Recent samba update to 3.5.6 creates problems on Windows 7 with roaming profiles. Roaming profiles on Vista machines still work correctly on 3.5.6 but Windows XP machines seem to also have problems, specifically with desktop.ini files.
When running samba 3.5.6 I can log in to a windows 7 box and the roaming profile loads correctly. However, when I try to log off, the roaming profile fails to copy to the server and error messages appear in the event log:
Windows cannot copy file C:\Users\dijuremo\Music\desktop.ini to location \\p3ha$NOCSC$\Users\dijuremo\.winprofile.V2\Music\desktop.ini. This error may be caused by network problems or insufficient security rights.
DETAIL - The system cannot find the file specified.
While being logged in, if I try to change the location of the Documents folder manually, e.g. Go to C:\Users\dijuremo then right click on Documents, select properties, then the Location tab and move the folder to the samba server, then when I hit apply, the files cannot be moved and the process errors out stating there was an issue copying the files.
I went up from samba 3.3.5 to 3.5.6 since I had problems with Windows 7 machines not being able to talk to 3.3.5, but after I found the problem with profiles on 3.5.6, I downgraded to 3.4.9 and everything works just fine with 3.4.9.
Will upload a full copy of the windows event log showing the errors.
I am also not sure, why is it that the server name has the additional $NOCSC$ prefix in the entries, but google did not turn out many answers. If anybody could explain what \\servername$NOCSC$ means, I would appreciate it.
Created attachment 6056 [details]
Windows 7 event log on affected machine
I have once again noticed this situation on a RHEL 5.6 machine running RHEL packaged samba:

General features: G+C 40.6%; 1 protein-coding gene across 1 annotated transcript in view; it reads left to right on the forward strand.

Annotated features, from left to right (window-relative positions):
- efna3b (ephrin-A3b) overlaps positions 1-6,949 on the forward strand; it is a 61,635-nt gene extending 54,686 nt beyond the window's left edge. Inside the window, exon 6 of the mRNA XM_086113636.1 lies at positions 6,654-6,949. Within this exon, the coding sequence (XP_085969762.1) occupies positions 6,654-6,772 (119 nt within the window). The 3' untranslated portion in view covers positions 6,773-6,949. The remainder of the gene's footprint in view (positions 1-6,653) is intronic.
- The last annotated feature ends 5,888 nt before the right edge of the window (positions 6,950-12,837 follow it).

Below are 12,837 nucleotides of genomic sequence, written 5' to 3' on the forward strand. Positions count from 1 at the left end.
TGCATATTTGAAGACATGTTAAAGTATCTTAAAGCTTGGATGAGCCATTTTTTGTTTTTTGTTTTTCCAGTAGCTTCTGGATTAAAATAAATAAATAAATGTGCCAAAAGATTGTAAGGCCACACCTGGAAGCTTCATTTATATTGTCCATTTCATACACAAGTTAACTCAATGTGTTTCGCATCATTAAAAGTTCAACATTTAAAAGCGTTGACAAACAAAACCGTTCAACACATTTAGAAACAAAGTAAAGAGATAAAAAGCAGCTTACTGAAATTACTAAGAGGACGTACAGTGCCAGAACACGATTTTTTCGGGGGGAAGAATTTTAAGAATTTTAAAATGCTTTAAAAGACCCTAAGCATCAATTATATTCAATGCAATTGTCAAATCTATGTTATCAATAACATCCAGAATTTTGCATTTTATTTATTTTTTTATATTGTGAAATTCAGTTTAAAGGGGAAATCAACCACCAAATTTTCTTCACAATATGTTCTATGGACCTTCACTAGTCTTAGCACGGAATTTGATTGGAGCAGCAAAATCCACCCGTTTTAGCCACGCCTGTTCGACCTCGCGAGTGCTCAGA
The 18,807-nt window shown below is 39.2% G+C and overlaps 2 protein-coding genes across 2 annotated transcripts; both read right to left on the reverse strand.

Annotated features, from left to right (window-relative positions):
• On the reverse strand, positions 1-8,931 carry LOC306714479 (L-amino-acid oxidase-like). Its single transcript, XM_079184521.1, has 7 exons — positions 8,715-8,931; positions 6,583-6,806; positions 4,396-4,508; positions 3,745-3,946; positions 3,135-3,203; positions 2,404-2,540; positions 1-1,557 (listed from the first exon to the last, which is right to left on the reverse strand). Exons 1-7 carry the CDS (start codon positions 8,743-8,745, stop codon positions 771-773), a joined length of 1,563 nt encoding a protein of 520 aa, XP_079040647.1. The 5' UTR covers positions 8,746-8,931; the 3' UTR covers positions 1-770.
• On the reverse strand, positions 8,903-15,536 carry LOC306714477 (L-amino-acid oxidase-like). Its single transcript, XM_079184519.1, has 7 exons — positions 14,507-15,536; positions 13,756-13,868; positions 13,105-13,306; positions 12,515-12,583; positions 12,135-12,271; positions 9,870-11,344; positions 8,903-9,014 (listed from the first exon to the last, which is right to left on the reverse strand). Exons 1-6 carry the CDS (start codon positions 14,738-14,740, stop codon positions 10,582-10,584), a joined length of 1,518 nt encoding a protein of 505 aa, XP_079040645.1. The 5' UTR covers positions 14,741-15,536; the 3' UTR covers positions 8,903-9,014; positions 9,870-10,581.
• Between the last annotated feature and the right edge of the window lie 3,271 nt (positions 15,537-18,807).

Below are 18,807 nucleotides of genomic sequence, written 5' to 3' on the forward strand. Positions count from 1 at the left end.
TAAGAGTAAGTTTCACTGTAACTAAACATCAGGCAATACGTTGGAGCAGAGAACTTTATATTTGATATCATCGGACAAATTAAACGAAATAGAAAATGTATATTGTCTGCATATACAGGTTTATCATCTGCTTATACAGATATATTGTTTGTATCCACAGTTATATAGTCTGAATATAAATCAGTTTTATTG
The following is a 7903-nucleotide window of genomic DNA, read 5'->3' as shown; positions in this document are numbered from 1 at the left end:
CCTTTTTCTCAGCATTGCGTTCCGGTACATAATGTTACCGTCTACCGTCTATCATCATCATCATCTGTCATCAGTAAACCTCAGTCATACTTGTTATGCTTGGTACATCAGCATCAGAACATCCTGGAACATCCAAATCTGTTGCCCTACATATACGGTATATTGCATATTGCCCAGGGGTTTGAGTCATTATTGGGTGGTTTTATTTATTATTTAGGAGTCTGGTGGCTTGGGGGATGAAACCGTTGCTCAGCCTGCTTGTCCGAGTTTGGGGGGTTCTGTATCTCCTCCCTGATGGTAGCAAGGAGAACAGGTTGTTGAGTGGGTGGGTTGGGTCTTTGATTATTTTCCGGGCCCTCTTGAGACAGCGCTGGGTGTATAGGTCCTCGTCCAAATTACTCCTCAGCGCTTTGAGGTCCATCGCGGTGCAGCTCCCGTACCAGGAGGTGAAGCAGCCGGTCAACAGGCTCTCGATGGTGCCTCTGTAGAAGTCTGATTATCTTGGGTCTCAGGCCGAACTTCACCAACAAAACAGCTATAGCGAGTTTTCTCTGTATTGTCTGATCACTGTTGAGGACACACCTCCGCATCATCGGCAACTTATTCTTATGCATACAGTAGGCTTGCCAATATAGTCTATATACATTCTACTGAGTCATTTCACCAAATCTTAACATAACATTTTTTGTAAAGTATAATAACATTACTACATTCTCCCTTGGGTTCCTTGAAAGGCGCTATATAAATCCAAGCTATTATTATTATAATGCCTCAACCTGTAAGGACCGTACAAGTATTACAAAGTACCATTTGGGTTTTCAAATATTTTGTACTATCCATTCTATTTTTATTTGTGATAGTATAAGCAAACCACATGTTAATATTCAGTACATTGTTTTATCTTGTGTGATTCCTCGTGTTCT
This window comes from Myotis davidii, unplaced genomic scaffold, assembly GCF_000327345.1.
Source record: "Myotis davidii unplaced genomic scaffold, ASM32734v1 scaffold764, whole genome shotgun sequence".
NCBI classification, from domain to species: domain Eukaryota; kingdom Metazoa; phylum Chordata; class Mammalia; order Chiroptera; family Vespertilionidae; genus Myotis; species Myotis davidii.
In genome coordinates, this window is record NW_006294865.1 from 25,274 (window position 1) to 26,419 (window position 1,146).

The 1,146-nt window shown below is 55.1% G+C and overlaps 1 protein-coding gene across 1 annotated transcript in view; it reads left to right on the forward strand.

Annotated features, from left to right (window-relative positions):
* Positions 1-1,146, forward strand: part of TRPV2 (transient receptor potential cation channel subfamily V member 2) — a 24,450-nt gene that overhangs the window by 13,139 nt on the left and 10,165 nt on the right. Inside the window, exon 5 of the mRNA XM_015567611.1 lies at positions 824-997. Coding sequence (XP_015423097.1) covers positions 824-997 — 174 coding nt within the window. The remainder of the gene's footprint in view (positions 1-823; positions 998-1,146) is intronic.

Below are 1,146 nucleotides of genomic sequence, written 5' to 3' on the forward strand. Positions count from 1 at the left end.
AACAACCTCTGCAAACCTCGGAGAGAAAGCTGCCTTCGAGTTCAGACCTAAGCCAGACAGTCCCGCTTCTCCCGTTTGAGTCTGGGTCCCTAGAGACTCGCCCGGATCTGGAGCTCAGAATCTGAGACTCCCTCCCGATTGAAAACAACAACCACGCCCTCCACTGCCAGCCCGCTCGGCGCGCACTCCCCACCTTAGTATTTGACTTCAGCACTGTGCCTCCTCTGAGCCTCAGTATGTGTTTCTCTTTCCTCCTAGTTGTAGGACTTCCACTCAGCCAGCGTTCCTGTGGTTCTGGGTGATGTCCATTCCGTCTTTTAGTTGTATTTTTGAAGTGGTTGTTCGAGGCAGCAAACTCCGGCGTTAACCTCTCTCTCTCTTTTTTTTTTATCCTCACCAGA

[root@phys-file01 ~]# cat /etc/redhat-release
Red Hat Enterprise Linux Server release 5.6 (Tikanga)
[root@phys-file01 ~]# rpm -qa | grep samba
A workaround for the problem is to enable an option in group policy to skip the permissions check for the user's roaming profile.
|->Do not check for user ownership of Roaming Profile Folders
Set the option to enable.
In the windows logs, without that option enabled, event viewer shows:
Windows cannot locate the server copy of your roaming profile and is attempting to log you on with your local profile. Changes to the profile will not be copied to the server when you log off. This error may be caused by network problems or insufficient security rights.
DETAIL - Logon failure: unknown user name or bad password.
There are also folder redirection errors that seem related to permission issues which disappear after the GPO option to omit checking for permissions have been set:
Failed to apply policy and redirect folder "Downloads" to "\\phys-file.physics.gatech.edu\mdingler3\Documents\Downloads".
The following error occurred: "Can not create folder "\\phys-file.physics.gatech.edu\mdingler3\Documents\Downloads"".
Error details: "This security ID may not be assigned as the owner of this object.
Have you set "profile acls = yes" on that profile share ?
(In reply to comment #3)
> Have you set "profile acls = yes" on that profile share ?
I have not tried that option yet, however the security implications seem bad. I do not have a separate profiles folder share in samba. Each user has their profile in their own home directory which is shared via the [Homes] share. We have multi-user machines, so having the group owner be BUILTIN\\Users is not a good idea.
I have seen several posts where it is not recommended to use "profile acls = yes" on any other where users will store files which are not part of the profile. Seems to cause more issues. What is your take on this? Would you set "profile acls = yes" in the [Homes] share?
Also, the problem did not exist with 3.4.x, but seems to exist by simply updating to a 3.5.6 version I compiled myself using the makerpm.sh script from the samba distribution, and also in the 3.5.4 samba3x rpm packages directly from RHEL on 5.6. If all that has changed is the version of samba in the server, does it really make sense to need the "profile acls = yes" option on 3.5.x but not on 3.4.x?. Also note that this seem to have affected only XP and Win 7 machines, but not Vista machines in my initial bug report.
Thanks for your suggestion and look forward to a reply.
I was wondering what the $NOCSC$ prefix was myself when I saw it once, so I did a bit of looking around.. knowing the local csc directory was for offline files, i figured it had to be something related to offline files and file sharing servers.. turns out that in order to bypass local CSC cache (Offline Files) when browsing network shares, you append the server name with $NOCSC$: \\servername$NOCSC$\share\folder